Represent graphically the following sets of simultaneous 
equations, and find at least one value of x and one of i/ 
common to the two. 



1. x^ + y^ = S. 


2. x'^y = 7. 


y^ = 2x. 


x + y' = ll. 


3. a; + 37/ = 10. 


4. 2.^2^7/2 = 19. 


x'-h5 = 2y. 


x^-y^ = 8. 



5. 2x-' + y^ = 3. 
ic2 _ 3 7/2 = _ 2. 



6. x^ + x^ — x — 3 = y. 
x + y = 5. 



7. a;2 + 7/2 = 5. 



y = x^ + 3x^-4:X-\-2. 



TABLE OF BIOGRAPHIES. 



The simple equation was known to the Egyptians, its solution 
appearing in the oldest deciphered mathematical work extant, the 
papyrus of Ahnies. The quadratic equation was solved by the 
Greeks, and indeterminate equations formed a considerable portion 
of the works of Diophantus. The Hindus, Persians, and Arabs next 
took up the science and made considerable progress in the study of 
equations and series. The Arabs gave to algebra its name.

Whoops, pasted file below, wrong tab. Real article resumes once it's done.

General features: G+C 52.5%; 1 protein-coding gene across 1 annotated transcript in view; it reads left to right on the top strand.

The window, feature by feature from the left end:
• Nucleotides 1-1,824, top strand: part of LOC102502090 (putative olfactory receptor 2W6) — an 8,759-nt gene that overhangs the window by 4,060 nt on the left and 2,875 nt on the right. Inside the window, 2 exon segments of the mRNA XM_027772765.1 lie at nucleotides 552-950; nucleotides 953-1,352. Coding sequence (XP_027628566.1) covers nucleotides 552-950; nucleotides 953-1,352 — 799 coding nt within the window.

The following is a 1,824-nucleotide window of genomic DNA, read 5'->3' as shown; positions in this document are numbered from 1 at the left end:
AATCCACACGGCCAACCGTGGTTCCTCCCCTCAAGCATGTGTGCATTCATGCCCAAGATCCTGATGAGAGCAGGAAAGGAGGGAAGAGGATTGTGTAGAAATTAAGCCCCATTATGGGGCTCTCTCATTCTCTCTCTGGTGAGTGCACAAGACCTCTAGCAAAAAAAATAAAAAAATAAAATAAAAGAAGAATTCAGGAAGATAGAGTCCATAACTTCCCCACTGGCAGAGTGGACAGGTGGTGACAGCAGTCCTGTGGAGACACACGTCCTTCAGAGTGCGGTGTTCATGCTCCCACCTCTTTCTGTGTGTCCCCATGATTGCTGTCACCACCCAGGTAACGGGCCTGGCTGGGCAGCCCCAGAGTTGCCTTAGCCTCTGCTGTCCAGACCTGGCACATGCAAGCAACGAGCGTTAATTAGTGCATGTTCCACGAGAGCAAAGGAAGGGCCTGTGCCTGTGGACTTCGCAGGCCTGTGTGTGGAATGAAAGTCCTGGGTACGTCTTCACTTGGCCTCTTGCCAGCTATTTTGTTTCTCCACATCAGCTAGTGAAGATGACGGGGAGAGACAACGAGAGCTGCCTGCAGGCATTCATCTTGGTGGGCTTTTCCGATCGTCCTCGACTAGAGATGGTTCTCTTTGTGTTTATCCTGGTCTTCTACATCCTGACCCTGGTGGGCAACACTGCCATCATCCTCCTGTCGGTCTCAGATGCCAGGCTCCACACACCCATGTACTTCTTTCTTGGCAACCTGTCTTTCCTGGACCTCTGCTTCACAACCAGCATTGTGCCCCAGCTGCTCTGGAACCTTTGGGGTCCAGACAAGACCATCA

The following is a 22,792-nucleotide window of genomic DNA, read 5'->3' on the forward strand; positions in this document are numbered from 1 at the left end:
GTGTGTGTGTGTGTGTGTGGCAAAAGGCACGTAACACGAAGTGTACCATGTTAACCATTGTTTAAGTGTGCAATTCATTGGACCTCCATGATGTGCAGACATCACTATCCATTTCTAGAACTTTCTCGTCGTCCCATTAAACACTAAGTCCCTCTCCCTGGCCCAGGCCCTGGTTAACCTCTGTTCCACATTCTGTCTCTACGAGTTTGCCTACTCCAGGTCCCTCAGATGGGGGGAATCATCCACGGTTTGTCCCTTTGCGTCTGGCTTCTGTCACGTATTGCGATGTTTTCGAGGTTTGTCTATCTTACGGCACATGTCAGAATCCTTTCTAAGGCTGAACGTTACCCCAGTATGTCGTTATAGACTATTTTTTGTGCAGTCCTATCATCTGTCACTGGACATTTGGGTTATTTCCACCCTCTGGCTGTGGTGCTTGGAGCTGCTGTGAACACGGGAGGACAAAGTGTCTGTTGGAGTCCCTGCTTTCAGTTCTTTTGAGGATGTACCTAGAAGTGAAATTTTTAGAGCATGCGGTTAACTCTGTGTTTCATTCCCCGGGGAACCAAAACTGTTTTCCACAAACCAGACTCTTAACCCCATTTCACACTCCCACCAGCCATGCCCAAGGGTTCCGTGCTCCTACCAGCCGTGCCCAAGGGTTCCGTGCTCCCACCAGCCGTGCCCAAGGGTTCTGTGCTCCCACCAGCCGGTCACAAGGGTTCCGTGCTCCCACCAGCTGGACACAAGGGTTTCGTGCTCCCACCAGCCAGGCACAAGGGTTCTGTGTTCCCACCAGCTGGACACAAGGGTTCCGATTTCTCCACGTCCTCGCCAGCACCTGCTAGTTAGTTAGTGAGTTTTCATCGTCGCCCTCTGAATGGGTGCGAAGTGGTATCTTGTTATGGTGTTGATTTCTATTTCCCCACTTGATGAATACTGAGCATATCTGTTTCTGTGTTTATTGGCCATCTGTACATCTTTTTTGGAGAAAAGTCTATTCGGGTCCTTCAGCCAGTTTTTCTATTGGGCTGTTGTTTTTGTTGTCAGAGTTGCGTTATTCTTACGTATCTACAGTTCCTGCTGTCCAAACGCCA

The sixteenth century saw a great revival of learning in general 
and of algebra in particular. The cubic and quartic equations were 
now solved. 

The seventeenth century saw modern symbolism established, thus 
forming elementary algebra as it is known to-day. 

The following table contains the names mentioned in this work, 
together with a few others prominent in the history of algebra. The 
notes are chiefly from those prepared by the authors for their transla- 
tion of Fink's " History of Mathematics" (Chicago, The Open Court 
Publishing Co., 1900), to which reference is made for a more complete 
account of the development of the science. 

Abel, Niels Henrik. Born at Pindoe, Norway, August 6, 1802 ; died 
April 6, 1829. Proved the impossibility of the algebraic solution 
of the quintic equation. 

Ahmes. An Egyptian scribe. Lived about —1700. Wrote the earliest 
deciphered mathematical manuscript extant, on arithmetic, alge-